What We Should Say To Our Children About Domestic Violence
A good friend of mine who I grew up with just informed me that EA Sports opted to remove Ray Rice from the Baltimore Ravens on its popular video game, Madden NFL 15. I told him that I thought that it was a good idea for EA Sports to do so and praised the company for its technological savvy in making the game as realistic as possible. I also told him that if I were playing the game with my son and he happened to use the Baltimore Ravens and Ray Rice, then I may be forced to have a conversation with him that I may not be comfortable with.
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A recent study published in the journal Psychology of Violence found that children who witness domestic violence do so with serious side effects.
“Children who witness domestic violence are more likely to experience depression, anxiety, nightmares, teen dating violence, and disruptions with school work,” said lead researcher Sherry Hamby, Ph.D. She added, “The trauma can be very similar to when children experience abuse themselves.”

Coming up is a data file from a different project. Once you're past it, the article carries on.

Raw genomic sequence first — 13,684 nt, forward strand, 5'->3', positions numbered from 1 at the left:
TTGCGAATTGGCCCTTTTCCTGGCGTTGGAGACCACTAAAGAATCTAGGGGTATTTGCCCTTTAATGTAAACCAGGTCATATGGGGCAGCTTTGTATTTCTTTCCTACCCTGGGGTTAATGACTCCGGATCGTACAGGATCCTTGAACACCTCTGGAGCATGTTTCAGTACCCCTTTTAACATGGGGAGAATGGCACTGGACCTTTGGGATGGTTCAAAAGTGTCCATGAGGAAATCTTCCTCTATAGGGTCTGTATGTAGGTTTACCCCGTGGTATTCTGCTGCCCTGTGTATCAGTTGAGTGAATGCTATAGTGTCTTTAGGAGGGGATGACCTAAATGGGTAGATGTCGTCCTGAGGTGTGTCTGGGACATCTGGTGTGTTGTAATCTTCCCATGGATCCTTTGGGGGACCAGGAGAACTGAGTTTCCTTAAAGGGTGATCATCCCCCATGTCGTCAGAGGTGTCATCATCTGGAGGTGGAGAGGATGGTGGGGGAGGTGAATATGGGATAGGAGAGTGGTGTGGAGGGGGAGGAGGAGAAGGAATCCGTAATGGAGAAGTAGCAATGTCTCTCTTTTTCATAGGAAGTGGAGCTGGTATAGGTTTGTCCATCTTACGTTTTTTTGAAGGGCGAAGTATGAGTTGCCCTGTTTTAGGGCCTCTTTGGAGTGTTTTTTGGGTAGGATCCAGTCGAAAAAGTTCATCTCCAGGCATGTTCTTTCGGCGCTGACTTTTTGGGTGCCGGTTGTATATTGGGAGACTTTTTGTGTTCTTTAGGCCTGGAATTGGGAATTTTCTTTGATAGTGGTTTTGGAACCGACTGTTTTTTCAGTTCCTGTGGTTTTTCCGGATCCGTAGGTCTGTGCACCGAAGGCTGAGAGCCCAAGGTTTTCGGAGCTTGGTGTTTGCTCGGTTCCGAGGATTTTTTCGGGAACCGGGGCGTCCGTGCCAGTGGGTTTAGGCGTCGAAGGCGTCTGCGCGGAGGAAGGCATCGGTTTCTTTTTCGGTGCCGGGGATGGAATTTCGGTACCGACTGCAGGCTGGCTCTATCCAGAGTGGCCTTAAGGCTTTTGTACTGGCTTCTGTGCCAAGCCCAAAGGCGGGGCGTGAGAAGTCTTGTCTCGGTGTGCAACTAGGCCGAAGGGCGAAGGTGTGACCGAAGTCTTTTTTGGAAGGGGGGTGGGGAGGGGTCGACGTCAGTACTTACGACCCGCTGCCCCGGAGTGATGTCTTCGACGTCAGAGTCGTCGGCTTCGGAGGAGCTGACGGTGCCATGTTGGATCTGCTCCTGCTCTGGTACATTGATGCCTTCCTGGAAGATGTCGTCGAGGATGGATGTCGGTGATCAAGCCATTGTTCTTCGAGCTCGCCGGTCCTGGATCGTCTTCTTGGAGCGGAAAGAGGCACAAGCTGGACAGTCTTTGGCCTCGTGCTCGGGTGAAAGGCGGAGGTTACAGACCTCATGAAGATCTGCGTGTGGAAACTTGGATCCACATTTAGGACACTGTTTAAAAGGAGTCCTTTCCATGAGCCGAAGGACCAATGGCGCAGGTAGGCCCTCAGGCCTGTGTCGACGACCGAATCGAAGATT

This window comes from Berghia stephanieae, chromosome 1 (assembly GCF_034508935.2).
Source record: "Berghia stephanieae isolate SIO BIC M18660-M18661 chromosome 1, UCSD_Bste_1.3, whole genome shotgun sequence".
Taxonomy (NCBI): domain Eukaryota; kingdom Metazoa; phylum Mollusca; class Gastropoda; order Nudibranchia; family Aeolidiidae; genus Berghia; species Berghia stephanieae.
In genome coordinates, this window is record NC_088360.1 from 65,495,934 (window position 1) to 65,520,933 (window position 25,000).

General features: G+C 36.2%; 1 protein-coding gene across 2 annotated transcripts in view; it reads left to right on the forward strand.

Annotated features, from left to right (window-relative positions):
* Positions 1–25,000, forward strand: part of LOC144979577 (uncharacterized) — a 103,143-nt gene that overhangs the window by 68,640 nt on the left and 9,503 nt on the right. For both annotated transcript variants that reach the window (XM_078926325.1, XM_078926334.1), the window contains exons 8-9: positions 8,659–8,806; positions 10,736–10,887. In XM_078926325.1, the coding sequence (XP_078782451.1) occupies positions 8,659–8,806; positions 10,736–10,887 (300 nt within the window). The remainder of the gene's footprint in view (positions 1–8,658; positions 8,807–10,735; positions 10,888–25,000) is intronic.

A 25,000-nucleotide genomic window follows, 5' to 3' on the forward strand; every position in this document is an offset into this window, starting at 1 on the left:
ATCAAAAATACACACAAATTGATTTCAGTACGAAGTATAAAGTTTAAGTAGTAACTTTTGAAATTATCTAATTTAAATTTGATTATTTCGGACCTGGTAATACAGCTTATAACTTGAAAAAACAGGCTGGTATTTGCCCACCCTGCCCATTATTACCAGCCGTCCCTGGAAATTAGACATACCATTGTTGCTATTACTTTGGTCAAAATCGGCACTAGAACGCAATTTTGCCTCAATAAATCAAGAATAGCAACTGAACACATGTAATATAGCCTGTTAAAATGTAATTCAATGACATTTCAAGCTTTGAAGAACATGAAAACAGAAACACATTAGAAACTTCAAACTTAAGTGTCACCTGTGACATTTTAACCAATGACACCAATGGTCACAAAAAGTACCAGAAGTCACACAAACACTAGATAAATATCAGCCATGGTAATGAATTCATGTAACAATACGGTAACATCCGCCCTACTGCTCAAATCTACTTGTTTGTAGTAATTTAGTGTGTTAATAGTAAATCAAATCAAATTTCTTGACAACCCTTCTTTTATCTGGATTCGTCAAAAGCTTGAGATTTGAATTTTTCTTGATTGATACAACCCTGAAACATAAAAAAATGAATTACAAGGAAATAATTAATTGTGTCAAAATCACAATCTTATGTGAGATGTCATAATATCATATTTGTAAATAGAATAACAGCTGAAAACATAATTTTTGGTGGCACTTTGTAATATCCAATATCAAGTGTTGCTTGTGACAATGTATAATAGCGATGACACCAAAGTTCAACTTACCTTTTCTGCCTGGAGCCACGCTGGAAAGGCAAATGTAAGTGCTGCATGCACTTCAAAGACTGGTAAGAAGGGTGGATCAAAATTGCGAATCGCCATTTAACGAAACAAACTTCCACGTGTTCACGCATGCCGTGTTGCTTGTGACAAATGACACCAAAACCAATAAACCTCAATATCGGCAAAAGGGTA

Even if displays of violence are not enacted in the home, today’s children are more tuned in to social and traditional media than ever before and may have questions about things they’ve heard or seen with other family members, neighbors or friends. As parents, let’s talk with our children about domestic violence by offering a few rules and some insights: